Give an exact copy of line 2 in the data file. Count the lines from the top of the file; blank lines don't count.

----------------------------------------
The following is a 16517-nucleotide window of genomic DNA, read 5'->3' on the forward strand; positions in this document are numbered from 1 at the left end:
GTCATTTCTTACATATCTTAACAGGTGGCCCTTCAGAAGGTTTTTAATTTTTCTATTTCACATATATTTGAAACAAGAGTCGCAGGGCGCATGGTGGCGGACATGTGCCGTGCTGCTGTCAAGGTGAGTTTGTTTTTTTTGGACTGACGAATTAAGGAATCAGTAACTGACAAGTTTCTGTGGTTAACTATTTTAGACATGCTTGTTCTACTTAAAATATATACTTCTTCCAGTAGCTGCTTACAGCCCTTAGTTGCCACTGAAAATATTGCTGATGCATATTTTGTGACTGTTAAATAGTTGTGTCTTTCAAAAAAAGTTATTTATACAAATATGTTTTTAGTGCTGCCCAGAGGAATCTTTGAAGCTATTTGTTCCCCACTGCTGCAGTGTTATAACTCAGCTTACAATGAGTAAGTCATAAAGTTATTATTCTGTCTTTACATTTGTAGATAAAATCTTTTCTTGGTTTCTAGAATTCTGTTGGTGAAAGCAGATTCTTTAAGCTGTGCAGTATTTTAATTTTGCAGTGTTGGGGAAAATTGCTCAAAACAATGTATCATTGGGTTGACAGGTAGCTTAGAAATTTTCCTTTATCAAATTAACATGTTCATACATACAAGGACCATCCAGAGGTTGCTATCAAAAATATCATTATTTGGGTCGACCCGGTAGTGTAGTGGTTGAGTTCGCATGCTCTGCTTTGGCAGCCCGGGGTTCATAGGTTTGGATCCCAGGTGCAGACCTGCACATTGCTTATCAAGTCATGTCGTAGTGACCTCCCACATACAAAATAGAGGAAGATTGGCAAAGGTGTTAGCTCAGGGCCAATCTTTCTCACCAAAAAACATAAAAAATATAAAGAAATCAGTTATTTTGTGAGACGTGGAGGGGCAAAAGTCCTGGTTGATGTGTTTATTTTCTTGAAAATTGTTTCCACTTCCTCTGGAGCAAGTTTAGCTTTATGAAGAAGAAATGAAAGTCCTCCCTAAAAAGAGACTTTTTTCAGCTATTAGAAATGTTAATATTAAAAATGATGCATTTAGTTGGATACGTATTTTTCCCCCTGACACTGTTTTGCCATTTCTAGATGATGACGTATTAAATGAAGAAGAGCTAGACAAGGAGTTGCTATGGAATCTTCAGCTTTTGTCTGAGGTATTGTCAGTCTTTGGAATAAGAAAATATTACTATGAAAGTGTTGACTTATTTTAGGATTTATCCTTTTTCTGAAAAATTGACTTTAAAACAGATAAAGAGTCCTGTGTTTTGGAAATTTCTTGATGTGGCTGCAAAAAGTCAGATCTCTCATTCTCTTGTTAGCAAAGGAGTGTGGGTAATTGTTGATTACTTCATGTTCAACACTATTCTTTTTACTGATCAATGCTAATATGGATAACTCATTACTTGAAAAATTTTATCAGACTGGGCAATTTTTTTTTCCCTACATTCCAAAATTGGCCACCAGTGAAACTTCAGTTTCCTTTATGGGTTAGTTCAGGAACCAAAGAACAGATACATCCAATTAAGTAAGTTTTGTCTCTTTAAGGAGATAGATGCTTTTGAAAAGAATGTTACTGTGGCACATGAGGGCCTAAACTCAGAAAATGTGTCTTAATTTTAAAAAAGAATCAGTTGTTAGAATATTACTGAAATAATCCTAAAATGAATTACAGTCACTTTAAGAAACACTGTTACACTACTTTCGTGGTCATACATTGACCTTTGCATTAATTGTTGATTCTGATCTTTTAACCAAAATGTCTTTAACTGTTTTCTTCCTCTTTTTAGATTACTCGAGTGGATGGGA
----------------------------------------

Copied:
GTCATTTCTTACATATCTTAACAGGTGGCCCTTCAGAAGGTTTTTAATTTTTCTATTTCACATATATTTGAAACAAGAGTCGCAGGGCGCATGGTGGCGGACATGTGCCGTGCTGCTGTCAAGGTGAGTTTGTTTTTTTTGGACTGACGAATTAAGGAATCAGTAACTGACAAGTTTCTGTGGTTAACTATTTTAGACATGCTTGTTCTACTTAAAATATATACTTCTTCCAGTAGCTGCTTACAGCCCTTAGTTGCCACTGAAAATATTGCTGATGCATATTTTGTGACTGTTAAATAGTTGTGTCTTTCAAAAAAAGTTATTTATACAAATATGTTTTTAGTGCTGCCCAGAGGAATCTTTGAAGCTATTTGTTCCCCACTGCTGCAGTGTTATAACTCAGCTTACAATGAGTAAGTCATAAAGTTATTATTCTGTCTTTACATTTGTAGATAAAATCTTTTCTTGGTTTCTAGAATTCTGTTGGTGAAAGCAGATTCTTTAAGCTGTGCAGTATTTTAATTTTGCAGTGTTGGGGAAAATTGCTCAAAACAATGTATCATTGGGTTGACAGGTAGCTTAGAAATTTTCCTTTATCAAATTAACATGTTCATACATACAAGGACCATCCAGAGGTTGCTATCAAAAATATCATTATTTGGGTCGACCCGGTAGTGTAGTGGTTGAGTTCGCATGCTCTGCTTTGGCAGCCCGGGGTTCATAGGTTTGGATCCCAGGTGCAGACCTGCACATTGCTTATCAAGTCATGTCGTAGTGACCTCCCACATACAAAATAGAGGAAGATTGGCAAAGGTGTTAGCTCAGGGCCAATCTTTCTCACCAAAAAACATAAAAAATATAAAGAAATCAGTTATTTTGTGAGACGTGGAGGGGCAAAAGTCCTGGTTGATGTGTTTATTTTCTTGAAAATTGTTTCCACTTCCTCTGGAGCAAGTTTAGCTTTATGAAGAAGAAATGAAAGTCCTCCCTAAAAAGAGACTTTTTTCAGCTATTAGAAATGTTAATATTAAAAATGATGCATTTAGTTGGATACGTATTTTTCCCCCTGACACTGTTTTGCCATTTCTAGATGATGACGTATTAAATGAAGAAGAGCTAGACAAGGAGTTGCTATGGAATCTTCAGCTTTTGTCTGAGGTATTGTCAGTCTTTGGAATAAGAAAATATTACTATGAAAGTGTTGACTTATTTTAGGATTTATCCTTTTTCTGAAAAATTGACTTTAAAACAGATAAAGAGTCCTGTGTTTTGGAAATTTCTTGATGTGGCTGCAAAAAGTCAGATCTCTCATTCTCTTGTTAGCAAAGGAGTGTGGGTAATTGTTGATTACTTCATGTTCAACACTATTCTTTTTACTGATCAATGCTAATATGGATAACTCATTACTTGAAAAATTTTATCAGACTGGGCAATTTTTTTTTCCCTACATTCCAAAATTGGCCACCAGTGAAACTTCAGTTTCCTTTATGGGTTAGTTCAGGAACCAAAGAACAGATACATCCAATTAAGTAAGTTTTGTCTCTTTAAGGAGATAGATGCTTTTGAAAAGAATGTTACTGTGGCACATGAGGGCCTAAACTCAGAAAATGTGTCTTAATTTTAAAAAAGAATCAGTTGTTAGAATATTACTGAAATAATCCTAAAATGAATTACAGTCACTTTAAGAAACACTGTTACACTACTTTCGTGGTCATACATTGACCTTTGCATTAATTGTTGATTCTGATCTTTTAACCAAAATGTCTTTAACTGTTTTCTTCCTCTTTTTAGATTACTCGAGTGGATGGGA